Doctor, Nurse Roles Considered As Shortages Take Hold
"The private doctor's practice - long considered a mainstay of American medicine - could be going the way of the independent bookstore and locally owned pharmacy," The Detroit News reports. "Crushed by mounting economic pressures, more midcareer physicians in Michigan and across the country are giving up their solo practices and joining large and better-financed hospital systems as salaried employees. And an increasing number of young doctors graduating from medical school are forgoing private practice in favor of hospital jobs with steady paychecks and regular hours. The shift is ushering in a new era in medicine that improves the coordination of patient care between doctors and hospitals and further consolidates the health care industry. But it also means the steady demise of a venerable tradition: the autonomous doctor" (Rogers, 7/20).
As doctors join hospitals and shun private practice, primary care doctors are also getting harder to find, The Boston Globe reports. "Massachusetts has the highest ratio of doctors per population in the country, but that doesn't mean its residents can find a primary care physician who is accepting new patients. It got harder to secure a slot after 2006, according to one of three reports on health care released by the state today." Only 60 percent of doctors practicing family medicine were accepting patients in 2009, according to the Massachusetts Division of Health Care Finance and Policy. "Last year only 44 percent of internal medicine practices were accepting new patients, down from 66 percent in 2005." Fewer residents there don't already have a primary care doctor, however - only 11 percent in 2008 don't (Cooney, 7/19).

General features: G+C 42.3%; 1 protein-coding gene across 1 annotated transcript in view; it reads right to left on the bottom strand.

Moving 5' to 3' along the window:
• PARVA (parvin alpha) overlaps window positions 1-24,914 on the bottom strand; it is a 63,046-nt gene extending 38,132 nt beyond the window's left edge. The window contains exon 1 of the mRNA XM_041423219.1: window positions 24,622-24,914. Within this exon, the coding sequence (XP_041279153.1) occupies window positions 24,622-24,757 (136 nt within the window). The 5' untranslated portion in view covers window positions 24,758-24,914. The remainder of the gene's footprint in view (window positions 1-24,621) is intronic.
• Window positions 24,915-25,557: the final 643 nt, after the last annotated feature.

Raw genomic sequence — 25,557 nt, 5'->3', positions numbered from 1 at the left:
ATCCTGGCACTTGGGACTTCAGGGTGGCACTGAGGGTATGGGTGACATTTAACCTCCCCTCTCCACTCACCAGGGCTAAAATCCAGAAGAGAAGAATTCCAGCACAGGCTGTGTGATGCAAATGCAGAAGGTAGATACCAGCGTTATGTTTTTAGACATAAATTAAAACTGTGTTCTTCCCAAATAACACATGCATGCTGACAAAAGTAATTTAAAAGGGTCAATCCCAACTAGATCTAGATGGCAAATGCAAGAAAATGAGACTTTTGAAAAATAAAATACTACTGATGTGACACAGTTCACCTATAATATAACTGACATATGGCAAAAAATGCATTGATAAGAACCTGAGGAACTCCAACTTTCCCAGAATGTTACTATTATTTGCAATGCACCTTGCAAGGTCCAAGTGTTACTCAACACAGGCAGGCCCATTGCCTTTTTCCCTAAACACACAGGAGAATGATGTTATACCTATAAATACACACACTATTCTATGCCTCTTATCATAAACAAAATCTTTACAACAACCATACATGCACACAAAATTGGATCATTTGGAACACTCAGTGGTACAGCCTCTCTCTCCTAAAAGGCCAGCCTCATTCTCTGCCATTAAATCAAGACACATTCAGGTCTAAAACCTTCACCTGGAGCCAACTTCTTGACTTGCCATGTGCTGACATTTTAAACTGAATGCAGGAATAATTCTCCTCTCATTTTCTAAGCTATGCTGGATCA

In the meantime, nurses are also coming under greater scrutiny. ProPublica has a story and list regarding discipline actions taken with nurses in locations across the country. "Each state has a different process for investigating and disciplining nurses and for making licensing information available to the public." ProPublica has charts that allow the public to verify a nurse's license and has stories about the practice of allowing nurses who are sometimes allowed to practice in one state though they were disciplined in another because of a multi-state agreement allowing them greater practice mobility (Ornstein and Weber, 7/20).This is part of the Morning Briefing, a summary of health policy coverage from major news organizations. Sign up for an email subscription.